Concepts: Earth, Climate, Atmosphere, Waves, Stratosphere, Gravitational wave, Gravity wave, Water waves


Although solar radiation management (SRM) through stratospheric aerosol methods has the potential to mitigate impacts of climate change, our current knowledge of stratospheric processes suggests that these methods may entail significant risks. In addition to the risks associated with current knowledge, the possibility of ‘unknown unknowns’ exists that could significantly alter the risk assessment relative to our current understanding. While laboratory experimentation can improve the current state of knowledge and atmospheric models can assess large-scale climate response, they cannot capture possible unknown chemistry or represent the full range of interactive atmospheric chemical physics. Small-scale, in situ experimentation under well-regulated circumstances can begin to remove some of these uncertainties. This experiment-provisionally titled the stratospheric controlled perturbation experiment-is under development and will only proceed with transparent and predominantly governmental funding and independent risk assessment. We describe the scientific and technical foundation for performing, under external oversight, small-scale experiments to quantify the risks posed by SRM to activation of halogen species and subsequent erosion of stratospheric ozone. The paper’s scope includes selection of the measurement platform, relevant aspects of stratospheric meteorology, operational considerations and instrument design and engineering.

Concepts: Risk, Sun, Chemistry, Science, Experiment, Atmosphere, Uncertainty, Stratosphere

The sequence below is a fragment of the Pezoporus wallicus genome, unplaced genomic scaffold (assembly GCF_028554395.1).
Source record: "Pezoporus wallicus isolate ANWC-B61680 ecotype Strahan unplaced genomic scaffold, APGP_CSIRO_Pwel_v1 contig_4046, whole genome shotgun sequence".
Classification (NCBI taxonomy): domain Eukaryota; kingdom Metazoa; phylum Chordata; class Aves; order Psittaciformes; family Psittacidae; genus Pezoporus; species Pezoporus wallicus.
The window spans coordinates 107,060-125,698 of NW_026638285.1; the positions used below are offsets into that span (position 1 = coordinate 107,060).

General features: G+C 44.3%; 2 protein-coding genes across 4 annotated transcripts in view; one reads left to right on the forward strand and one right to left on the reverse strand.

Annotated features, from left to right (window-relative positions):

We perform a multimodel detection and attribution study with climate model simulation output and satellite-based measurements of tropospheric and stratospheric temperature change. We use simulation output from 20 climate models participating in phase 5 of the Coupled Model Intercomparison Project. This multimodel archive provides estimates of the signal pattern in response to combined anthropogenic and natural external forcing (the fingerprint) and the noise of internally generated variability. Using these estimates, we calculate signal-to-noise (S/N) ratios to quantify the strength of the fingerprint in the observations relative to fingerprint strength in natural climate noise. For changes in lower stratospheric temperature between 1979 and 2011, S/N ratios vary from 26 to 36, depending on the choice of observational dataset. In the lower troposphere, the fingerprint strength in observations is smaller, but S/N ratios are still significant at the 1% level or better, and range from three to eight. We find no evidence that these ratios are spuriously inflated by model variability errors. After removing all global mean signals, model fingerprints remain identifiable in 70% of the tests involving tropospheric temperature changes. Despite such agreement in the large-scale features of model and observed geographical patterns of atmospheric temperature change, most models do not replicate the size of the observed changes. On average, the models analyzed underestimate the observed cooling of the lower stratosphere and overestimate the warming of the troposphere. Although the precise causes of such differences are unclear, model biases in lower stratospheric temperature trends are likely to be reduced by more realistic treatment of stratospheric ozone depletion and volcanic aerosol forcing.